Environmental connections to public health >>
BPA legislation in California: The time has come
As you likely know, the Minnesota legislature recently passed a statewide prohibition of bisphenol-A (commonly known as BPA) in baby bottles, sippy cups and other food containers for children 3 and under. Suffolk County, New York, has also banned BPA in such items, and the Chicago city council voted just last week to ban the sale of any baby bottle or sippy cup containing the chemical.
Next stop? California. This is all great news and incredibly heartening for those of us who have long been working to pass similar policies elsewhere. Like California.
The Environmental Working Group (EWG) is working hard to pass the Toxics-Free Babies and Toddlers Act (SB 797) in California, which would virtually eliminate BPA from food and beverage containers for children under 3 years old.
What is BPA? BPA is a chemical produced in large quantities for use primarily in the production of polycarbonate plastics and epoxy resins. Bisphenol A (BPA) was discovered to be a synthetic estrogen in the 1930s. Today it is widely used in certain kinds of plastics and epoxy resins, including those commonly found in baby bottles and used to line metal infant formula cans.
Why is it in our bodies? Research by the Centers for Disease Control has found that 93% of Americans tested have BPA in their bodies, and children have higher levels than adults. According to the National Institutes of Health, the main way people are exposed to BPA is from the chemical leaching from containers into food and drink. Studies by the Food and Drug Administration, Health Canada, and others have documented that BPA leaches into canned infant formula and out of polycarbonate baby bottles. No BPA is found in powdered formula; nor is it a background contaminant that would unintentionally contaminate bottles, cups, cans, or jars.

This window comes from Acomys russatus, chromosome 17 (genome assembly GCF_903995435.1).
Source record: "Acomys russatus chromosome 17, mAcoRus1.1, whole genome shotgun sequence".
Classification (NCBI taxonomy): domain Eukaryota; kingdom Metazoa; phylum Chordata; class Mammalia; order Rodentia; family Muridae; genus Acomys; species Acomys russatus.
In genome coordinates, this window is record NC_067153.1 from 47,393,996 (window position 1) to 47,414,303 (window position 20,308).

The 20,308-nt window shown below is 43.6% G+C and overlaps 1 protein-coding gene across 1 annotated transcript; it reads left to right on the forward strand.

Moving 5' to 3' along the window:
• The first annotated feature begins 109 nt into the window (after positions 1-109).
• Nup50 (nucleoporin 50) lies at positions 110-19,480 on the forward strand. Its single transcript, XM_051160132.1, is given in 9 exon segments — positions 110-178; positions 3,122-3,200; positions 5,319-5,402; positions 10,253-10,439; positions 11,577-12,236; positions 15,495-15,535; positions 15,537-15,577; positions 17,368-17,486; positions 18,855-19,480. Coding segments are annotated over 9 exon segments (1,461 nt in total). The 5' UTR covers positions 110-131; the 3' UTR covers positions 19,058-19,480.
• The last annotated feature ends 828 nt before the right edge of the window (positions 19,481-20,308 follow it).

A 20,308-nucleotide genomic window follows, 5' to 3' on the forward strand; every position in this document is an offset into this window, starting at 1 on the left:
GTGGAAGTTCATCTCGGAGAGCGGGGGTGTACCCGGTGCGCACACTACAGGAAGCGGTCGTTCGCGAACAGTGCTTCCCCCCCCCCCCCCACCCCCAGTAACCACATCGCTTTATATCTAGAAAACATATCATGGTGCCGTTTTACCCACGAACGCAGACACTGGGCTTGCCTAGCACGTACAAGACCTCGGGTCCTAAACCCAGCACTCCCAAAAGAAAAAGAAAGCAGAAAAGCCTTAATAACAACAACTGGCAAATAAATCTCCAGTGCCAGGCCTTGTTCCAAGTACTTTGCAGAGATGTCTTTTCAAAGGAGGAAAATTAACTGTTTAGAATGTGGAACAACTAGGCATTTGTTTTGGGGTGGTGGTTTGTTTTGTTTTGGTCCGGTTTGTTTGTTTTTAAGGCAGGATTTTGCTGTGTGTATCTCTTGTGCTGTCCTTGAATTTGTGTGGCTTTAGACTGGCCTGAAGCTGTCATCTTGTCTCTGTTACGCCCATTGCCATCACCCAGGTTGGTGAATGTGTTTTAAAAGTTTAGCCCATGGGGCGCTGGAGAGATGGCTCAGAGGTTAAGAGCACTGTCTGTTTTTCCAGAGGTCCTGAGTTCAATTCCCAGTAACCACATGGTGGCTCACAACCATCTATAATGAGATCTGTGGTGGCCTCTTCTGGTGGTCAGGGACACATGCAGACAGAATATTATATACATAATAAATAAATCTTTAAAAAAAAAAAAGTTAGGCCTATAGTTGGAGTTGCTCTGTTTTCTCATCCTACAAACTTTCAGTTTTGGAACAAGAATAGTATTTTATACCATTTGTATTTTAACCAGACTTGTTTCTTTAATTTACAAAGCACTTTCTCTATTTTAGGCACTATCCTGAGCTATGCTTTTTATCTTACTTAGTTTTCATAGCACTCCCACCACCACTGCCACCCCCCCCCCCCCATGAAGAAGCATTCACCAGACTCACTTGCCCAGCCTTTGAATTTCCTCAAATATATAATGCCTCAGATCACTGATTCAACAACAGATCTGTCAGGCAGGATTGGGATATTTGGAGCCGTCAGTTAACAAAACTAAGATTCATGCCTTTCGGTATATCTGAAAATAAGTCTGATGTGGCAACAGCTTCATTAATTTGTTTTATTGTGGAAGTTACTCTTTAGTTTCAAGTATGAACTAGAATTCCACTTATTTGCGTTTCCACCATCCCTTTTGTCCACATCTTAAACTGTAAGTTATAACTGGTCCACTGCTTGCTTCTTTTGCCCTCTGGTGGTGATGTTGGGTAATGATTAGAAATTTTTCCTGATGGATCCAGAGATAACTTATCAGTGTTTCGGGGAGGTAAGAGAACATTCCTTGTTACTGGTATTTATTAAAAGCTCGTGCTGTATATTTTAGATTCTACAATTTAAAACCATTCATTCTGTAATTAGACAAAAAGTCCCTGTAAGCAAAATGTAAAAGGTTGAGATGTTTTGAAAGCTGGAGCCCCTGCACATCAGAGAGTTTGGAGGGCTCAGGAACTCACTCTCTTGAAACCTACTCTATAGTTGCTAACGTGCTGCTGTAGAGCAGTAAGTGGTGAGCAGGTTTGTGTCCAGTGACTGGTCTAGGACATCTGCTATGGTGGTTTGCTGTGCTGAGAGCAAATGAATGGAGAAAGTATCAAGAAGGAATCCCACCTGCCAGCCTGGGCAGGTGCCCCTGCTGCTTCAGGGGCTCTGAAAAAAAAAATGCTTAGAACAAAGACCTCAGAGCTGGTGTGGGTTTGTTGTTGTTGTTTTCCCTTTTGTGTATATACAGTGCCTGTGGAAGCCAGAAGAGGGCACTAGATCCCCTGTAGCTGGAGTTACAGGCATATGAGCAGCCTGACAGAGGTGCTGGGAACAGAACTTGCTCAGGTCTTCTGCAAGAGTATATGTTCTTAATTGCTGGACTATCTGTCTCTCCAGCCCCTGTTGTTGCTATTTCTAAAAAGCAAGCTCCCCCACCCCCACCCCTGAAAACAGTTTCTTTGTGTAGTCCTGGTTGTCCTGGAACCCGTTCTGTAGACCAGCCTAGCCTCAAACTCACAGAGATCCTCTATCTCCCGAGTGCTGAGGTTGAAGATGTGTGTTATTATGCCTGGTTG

What's the problem with BPA in our bodies? BPA is a known hormone disruptor, and studies have firmly established that infants and children are at the greatest risk of harm. The National Institutes of Health are concerned that BPA exposure in infants may lead to problems with brain development and behavior, early puberty, breast cancer and prostate cancer. New research has also suggested that BPA may interfere with metabolism and lead to obesity, heart disease and diabetes in people. Other recent research has found that low levels of BPA reduces the effectiveness of chemotherapy drugs.
What would the CA Toxics-Free Babies and Toddlers Act do? Millions of babies and toddlers in California are being exposed daily to the harmful toxin BPA. This hormone-disrupting chemical can be found in baby bottles, food and beverage containers and formula containers and is leaching into their food and drink. While some manufacturers have already removed this substance from their products, it is still found in a wide variety of products. SB 797 will help protect children from this dangerous chemical by banning the use of BPA in children's feeding containers.
SB 797 would limit the amount of BPA allowed to leach from baby bottles, sippy cups, infant formula cans and baby food jars. Specifically, the bill would prohibit the manufacture, sale, or distribution of these products designed for children 3 and younger that contains more than 0.1 parts per billion (ppb) of BPA.
What can you do to help pass this bill? If you live in California ask your state senator today to vote "YES!" on this important legislation. And if don't live in California but have friends and families who do, tell 'em about it! We have a Cause on Facebook for our grassroots campaign to pass the bill - please join!
We want the California state senators to know that minimizing BPA exposures for young children is very important to their constitutents.